The third is to “Celebrate your Successes.” People who suffer from imposter syndrome tend to not celebrate their successes and move on quickly when people congratulate them. Pay attention to how you respond when someone congratulates you, and focus on speaking more positively about yourself. Take time to applaud yourself for whatever you happen to accomplish, no matter how small you may think it is. 


The fourth is to “Let go of perfectionism.” The APA says to focus more on progress rather than perfectionism. They also encourage you to reframe the way you view your failures into opportunities to learn. I know this is easier said than done. This is the one that I struggle with the most. 


The fifth is to “Cultivate self-compassion.” Audrey Ervin, Ph.D., a clinical psychologist in Doylestown, Pennsylvania, frequently sees the impostor phenomenon in her patients, and encourages using mindfulness. Ervin says using mindfulness can help you shift from an external locus of self-worth to an internal one, which can help you let go of perfectionism. Ervin says “It’s about learning to recognize those feelings of fear and learning to truly be OK as you are, without your accomplishments.”


The sixth is to “Share your failures.” Discussing your failures with others can help you paint a more realistic picture of what people are dealing with. Even people who you think are perfect and at the top of your class can fail, and they probably did to get to where they are now. Ask them how they came back from these failures and what they learned from them.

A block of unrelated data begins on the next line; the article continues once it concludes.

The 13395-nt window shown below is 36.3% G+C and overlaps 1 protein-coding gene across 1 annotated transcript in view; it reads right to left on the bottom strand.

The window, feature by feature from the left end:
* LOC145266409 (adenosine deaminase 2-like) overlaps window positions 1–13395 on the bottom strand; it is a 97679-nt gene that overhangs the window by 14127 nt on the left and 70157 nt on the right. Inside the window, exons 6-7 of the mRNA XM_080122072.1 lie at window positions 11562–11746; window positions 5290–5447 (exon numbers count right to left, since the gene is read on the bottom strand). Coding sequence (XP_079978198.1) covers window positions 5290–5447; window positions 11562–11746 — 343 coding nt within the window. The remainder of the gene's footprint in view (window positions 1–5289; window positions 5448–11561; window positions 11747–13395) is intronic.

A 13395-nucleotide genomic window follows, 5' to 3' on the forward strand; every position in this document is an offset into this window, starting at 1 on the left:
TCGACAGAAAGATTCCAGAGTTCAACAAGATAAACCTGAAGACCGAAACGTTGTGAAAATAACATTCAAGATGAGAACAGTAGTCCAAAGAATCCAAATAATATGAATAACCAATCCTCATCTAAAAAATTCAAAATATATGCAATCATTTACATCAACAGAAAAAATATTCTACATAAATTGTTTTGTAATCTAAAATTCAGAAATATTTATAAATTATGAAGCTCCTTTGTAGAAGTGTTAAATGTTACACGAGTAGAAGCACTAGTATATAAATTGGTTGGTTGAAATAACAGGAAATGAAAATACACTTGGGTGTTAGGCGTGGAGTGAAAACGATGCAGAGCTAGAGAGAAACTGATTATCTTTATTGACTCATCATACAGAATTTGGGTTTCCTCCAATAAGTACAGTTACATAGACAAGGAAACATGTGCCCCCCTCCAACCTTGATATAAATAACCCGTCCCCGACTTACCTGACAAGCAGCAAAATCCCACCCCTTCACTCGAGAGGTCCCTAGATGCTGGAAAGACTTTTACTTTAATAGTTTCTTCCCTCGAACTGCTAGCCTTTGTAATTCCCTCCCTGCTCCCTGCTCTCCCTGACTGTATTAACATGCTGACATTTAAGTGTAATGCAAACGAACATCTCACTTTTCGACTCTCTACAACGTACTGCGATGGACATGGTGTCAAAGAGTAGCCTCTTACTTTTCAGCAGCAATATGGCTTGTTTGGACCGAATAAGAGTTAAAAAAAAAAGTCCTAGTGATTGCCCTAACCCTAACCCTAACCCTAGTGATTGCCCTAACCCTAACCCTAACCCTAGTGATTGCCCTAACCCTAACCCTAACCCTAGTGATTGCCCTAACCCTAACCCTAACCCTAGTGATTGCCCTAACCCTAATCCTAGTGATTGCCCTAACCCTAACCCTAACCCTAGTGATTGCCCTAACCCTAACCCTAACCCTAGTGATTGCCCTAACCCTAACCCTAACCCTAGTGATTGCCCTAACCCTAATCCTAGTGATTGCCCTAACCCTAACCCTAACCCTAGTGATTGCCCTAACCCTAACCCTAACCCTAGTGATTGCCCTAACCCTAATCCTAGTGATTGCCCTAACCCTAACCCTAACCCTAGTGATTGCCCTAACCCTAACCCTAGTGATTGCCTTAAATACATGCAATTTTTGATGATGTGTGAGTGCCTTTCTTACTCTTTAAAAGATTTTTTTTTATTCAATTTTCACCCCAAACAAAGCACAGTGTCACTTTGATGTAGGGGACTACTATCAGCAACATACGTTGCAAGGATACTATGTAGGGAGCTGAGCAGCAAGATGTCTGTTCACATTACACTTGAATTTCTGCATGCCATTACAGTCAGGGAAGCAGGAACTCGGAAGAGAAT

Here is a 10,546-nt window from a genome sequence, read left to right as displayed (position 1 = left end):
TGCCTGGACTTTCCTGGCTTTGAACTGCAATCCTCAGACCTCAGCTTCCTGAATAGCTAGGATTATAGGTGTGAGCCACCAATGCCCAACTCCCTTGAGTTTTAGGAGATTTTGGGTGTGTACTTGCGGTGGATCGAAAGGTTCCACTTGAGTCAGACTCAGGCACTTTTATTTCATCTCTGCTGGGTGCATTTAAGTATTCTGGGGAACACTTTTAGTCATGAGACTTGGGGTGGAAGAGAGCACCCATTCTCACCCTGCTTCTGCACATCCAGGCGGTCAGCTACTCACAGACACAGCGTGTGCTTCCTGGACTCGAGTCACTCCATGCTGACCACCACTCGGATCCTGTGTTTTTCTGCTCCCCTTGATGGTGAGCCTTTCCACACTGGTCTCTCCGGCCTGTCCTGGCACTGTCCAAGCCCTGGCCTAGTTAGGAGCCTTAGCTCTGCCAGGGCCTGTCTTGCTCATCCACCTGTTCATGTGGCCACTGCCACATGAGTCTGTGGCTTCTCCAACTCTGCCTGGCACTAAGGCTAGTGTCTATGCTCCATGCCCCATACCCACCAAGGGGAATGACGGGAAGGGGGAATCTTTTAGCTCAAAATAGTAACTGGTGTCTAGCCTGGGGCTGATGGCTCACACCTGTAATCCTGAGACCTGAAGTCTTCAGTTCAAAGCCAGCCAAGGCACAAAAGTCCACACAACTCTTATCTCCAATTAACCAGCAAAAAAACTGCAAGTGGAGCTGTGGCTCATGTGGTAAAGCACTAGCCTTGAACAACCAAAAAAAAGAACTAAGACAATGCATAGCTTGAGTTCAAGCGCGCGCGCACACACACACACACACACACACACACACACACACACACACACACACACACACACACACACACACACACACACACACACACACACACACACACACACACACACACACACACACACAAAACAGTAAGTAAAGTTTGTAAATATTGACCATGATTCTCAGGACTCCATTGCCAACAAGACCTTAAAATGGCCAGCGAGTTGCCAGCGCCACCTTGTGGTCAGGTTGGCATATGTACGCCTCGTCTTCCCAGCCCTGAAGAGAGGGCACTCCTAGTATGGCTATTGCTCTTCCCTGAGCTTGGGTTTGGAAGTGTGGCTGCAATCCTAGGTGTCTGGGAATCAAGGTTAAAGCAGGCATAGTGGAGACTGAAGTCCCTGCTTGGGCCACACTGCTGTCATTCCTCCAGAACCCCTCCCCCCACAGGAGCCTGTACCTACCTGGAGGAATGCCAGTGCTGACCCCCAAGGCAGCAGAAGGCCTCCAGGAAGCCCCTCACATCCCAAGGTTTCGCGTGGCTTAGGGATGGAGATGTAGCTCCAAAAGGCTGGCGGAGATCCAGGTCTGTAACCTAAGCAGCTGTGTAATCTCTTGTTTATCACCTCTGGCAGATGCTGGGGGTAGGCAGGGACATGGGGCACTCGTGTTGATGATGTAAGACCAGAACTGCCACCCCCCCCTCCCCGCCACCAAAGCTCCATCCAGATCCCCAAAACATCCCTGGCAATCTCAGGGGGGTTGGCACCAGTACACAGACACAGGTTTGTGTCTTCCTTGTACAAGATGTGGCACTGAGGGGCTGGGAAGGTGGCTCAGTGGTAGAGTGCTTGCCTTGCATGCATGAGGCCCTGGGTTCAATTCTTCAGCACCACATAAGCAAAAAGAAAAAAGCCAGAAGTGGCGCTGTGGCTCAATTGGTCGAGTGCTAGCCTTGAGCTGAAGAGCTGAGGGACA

The seventh and final way to tackle imposter syndrome is to “Accept it.” As you work through these steps, imposter syndrome will probably take less of a toll on your well-being. This doesn’t mean it will never come back. It is normal for these feelings to come up during any major career change. But it's important to remember you are not alone. Even the former first lady of the United States, Michelle Obama, has spoken and written about imposter syndrome. When she was younger, she used to lie awake at night asking herself: Am I too loud? Too much? Dreaming too big? “Eventually, I just got tired of always worrying what everyone else thought of me,” she said. “So I decided not to listen.”